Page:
Our lab is interested in understanding the mechanisms of migraine headache as well as exploring targets for new therapeutics. Migraine is one of the most common neurovascular disorders that afflicts 36 million people in the United States, with women more frequently affected than men. One of the major symptoms of migraine, the recurring headache, is highly debilitating, poorly understood and difficult to treat. Migraine severely compromises patients’ quality of life and productivity, and imposes a big burden on the health system.

We employ a multidisciplinary approach including electrophysiology, time-lapse imaging, biochemistry, molecular biology, anatomy as well as mouse genetics and behavior. Our current studies focus on 1) understanding the function of ion channels, in particular voltage-gated calcium channels, in the neuronal circuits underlying migraine headache and 2) identifying molecular targets for the development of new migraine therapeutics.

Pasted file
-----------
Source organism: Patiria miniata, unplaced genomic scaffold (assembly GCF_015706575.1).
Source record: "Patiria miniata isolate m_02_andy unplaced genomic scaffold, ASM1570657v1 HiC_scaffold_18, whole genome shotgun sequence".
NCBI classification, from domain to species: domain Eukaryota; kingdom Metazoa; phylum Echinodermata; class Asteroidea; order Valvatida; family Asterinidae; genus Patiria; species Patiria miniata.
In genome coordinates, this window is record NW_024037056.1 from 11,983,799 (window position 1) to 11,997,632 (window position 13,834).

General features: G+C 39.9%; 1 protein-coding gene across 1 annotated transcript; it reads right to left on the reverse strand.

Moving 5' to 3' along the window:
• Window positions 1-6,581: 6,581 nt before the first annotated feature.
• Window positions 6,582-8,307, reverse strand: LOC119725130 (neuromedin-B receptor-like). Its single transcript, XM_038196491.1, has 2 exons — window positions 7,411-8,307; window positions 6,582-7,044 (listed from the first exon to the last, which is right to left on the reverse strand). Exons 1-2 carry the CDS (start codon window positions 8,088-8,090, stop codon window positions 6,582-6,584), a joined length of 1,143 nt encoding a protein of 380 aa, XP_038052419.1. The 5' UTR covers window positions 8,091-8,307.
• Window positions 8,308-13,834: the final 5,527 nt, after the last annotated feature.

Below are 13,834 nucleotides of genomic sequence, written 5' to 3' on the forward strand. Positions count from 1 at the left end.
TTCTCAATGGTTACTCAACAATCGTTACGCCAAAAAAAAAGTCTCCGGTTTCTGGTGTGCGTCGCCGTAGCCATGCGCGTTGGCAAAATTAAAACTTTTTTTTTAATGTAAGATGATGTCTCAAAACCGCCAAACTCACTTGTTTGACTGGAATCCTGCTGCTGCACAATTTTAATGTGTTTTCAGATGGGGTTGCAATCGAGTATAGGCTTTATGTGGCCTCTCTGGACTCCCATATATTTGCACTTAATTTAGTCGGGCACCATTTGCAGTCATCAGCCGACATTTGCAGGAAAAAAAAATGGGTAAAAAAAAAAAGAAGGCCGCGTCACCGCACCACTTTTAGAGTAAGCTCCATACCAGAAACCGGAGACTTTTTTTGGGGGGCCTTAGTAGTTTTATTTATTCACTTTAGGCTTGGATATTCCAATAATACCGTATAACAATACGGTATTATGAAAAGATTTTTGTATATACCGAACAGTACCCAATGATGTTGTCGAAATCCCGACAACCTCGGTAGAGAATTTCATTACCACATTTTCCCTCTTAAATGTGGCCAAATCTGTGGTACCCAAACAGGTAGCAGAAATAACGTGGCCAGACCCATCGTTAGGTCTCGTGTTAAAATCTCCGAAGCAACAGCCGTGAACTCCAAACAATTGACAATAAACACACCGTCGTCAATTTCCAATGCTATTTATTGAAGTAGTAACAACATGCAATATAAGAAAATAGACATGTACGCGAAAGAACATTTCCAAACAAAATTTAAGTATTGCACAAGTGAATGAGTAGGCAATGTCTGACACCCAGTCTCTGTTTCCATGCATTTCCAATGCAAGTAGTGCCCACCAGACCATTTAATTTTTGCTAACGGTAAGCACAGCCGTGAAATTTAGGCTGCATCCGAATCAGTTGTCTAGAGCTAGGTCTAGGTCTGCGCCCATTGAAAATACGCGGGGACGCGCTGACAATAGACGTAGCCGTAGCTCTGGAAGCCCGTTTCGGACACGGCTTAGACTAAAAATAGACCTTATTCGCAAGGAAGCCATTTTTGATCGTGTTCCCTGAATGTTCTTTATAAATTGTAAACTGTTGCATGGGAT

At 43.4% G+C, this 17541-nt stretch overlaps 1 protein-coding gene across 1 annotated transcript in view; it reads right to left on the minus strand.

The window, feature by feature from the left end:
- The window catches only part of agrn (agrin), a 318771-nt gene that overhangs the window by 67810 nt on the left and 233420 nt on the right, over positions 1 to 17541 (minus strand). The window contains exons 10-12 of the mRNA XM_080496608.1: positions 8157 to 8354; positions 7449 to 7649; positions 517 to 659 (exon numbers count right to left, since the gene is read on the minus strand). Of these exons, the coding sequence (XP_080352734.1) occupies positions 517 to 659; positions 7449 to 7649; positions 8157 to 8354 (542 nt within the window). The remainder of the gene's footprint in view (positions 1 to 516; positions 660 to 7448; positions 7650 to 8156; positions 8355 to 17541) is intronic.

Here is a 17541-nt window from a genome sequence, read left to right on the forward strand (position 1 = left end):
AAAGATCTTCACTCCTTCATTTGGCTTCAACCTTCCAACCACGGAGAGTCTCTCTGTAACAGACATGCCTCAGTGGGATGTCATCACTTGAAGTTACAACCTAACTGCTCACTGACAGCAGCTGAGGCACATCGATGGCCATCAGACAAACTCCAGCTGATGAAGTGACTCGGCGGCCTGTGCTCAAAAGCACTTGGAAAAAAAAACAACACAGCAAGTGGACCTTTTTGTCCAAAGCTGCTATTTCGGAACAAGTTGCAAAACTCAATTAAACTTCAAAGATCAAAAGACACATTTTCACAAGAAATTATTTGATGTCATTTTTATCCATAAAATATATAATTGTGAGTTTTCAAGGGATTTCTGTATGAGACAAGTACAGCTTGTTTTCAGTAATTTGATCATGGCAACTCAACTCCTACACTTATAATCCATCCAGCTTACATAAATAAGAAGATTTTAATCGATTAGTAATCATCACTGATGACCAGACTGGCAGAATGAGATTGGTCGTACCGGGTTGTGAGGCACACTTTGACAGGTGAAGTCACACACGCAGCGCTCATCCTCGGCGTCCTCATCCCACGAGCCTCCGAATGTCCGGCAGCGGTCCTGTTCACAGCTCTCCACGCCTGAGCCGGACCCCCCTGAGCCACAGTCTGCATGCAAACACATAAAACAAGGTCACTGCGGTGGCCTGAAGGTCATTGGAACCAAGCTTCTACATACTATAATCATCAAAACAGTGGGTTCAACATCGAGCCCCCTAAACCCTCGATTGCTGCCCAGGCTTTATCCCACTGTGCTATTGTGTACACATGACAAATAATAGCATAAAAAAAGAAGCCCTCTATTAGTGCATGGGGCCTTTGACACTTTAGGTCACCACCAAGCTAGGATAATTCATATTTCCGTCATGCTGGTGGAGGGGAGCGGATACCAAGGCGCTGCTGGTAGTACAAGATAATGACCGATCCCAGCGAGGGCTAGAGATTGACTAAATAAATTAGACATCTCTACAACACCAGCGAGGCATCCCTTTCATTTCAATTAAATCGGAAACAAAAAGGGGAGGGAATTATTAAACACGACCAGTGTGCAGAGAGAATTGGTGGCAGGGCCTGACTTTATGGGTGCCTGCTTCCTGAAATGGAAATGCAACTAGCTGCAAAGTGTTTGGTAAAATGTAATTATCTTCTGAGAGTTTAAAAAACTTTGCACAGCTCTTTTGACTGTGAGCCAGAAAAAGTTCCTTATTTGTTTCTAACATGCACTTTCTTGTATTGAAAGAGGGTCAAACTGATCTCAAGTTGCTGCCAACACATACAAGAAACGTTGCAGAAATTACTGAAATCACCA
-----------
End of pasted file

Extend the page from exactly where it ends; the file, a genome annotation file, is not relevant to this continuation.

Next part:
Another area of interest is to investigate fundamental mechanisms underlying calcium channel regulation of synaptic transmission. We have shown that presynaptic calcium channels occupy type-preferring 'slots' to mediate neurotransmitter release. We are currently exploring the molecular basis of the channel-slot interaction.